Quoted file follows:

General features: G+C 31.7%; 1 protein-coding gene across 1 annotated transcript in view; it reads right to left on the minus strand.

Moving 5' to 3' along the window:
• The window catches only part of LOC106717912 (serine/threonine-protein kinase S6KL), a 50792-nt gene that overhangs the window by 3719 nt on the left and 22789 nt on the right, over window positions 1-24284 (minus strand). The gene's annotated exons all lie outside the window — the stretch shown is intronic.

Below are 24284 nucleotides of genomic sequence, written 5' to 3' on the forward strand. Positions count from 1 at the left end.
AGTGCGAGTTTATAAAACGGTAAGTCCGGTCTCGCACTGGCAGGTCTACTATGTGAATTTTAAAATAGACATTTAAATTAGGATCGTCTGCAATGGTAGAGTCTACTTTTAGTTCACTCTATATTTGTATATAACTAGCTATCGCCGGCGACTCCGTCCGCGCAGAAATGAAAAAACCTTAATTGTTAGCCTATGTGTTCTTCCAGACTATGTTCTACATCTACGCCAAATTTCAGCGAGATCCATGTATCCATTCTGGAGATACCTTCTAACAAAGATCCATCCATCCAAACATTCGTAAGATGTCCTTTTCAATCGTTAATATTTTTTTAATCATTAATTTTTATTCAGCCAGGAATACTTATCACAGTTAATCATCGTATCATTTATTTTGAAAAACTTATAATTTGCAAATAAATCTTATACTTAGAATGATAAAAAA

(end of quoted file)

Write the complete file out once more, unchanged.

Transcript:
General features: G+C 31.7%; 1 protein-coding gene across 1 annotated transcript in view; it reads right to left on the minus strand.

Moving 5' to 3' along the window:
• The window catches only part of LOC106717912 (serine/threonine-protein kinase S6KL), a 50792-nt gene that overhangs the window by 3719 nt on the left and 22789 nt on the right, over window positions 1-24284 (minus strand). The gene's annotated exons all lie outside the window — the stretch shown is intronic.

Below are 24284 nucleotides of genomic sequence, written 5' to 3' on the forward strand. Positions count from 1 at the left end.
AGTGCGAGTTTATAAAACGGTAAGTCCGGTCTCGCACTGGCAGGTCTACTATGTGAATTTTAAAATAGACATTTAAATTAGGATCGTCTGCAATGGTAGAGTCTACTTTTAGTTCACTCTATATTTGTATATAACTAGCTATCGCCGGCGACTCCGTCCGCGCAGAAATGAAAAAACCTTAATTGTTAGCCTATGTGTTCTTCCAGACTATGTTCTACATCTACGCCAAATTTCAGCGAGATCCATGTATCCATTCTGGAGATACCTTCTAACAAAGATCCATCCATCCAAACATTCGTAAGATGTCCTTTTCAATCGTTAATATTTTTTTAATCATTAATTTTTATTCAGCCAGGAATACTTATCACAGTTAATCATCGTATCATTTATTTTGAAAAACTTATAATTTGCAAATAAATCTTATACTTAGAATGATAAAAAA